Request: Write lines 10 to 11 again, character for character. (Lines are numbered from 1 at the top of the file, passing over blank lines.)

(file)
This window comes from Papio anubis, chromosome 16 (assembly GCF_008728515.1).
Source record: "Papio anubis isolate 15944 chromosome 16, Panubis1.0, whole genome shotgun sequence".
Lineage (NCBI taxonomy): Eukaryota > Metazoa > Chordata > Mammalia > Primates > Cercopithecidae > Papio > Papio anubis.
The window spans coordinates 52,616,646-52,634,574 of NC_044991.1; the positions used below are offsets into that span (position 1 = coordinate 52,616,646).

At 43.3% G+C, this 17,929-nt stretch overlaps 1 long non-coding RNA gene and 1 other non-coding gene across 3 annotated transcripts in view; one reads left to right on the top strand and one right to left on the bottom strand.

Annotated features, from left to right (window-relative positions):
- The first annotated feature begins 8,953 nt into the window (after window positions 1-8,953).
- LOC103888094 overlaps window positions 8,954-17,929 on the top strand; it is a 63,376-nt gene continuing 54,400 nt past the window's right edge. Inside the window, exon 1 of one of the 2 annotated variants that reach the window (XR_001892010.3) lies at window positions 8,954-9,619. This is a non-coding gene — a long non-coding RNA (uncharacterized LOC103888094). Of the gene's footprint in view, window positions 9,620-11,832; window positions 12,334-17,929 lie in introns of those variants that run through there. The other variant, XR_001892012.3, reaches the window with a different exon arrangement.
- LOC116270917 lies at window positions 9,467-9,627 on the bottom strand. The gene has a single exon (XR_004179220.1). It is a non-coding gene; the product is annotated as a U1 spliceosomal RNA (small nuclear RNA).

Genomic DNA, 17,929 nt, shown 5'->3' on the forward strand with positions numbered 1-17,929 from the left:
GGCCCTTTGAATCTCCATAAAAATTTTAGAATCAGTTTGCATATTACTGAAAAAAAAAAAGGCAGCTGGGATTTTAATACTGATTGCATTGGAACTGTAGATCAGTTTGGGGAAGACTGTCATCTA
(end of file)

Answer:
Genomic DNA, 17,929 nt, shown 5'->3' on the forward strand with positions numbered 1-17,929 from the left:
GGCCCTTTGAATCTCCATAAAAATTTTAGAATCAGTTTGCATATTACTGAAAAAAAAAAAGGCAGCTGGGATTTTAATACTGATTGCATTGGAACTGTAGATCAGTTTGGGGAAGACTGTCATCTA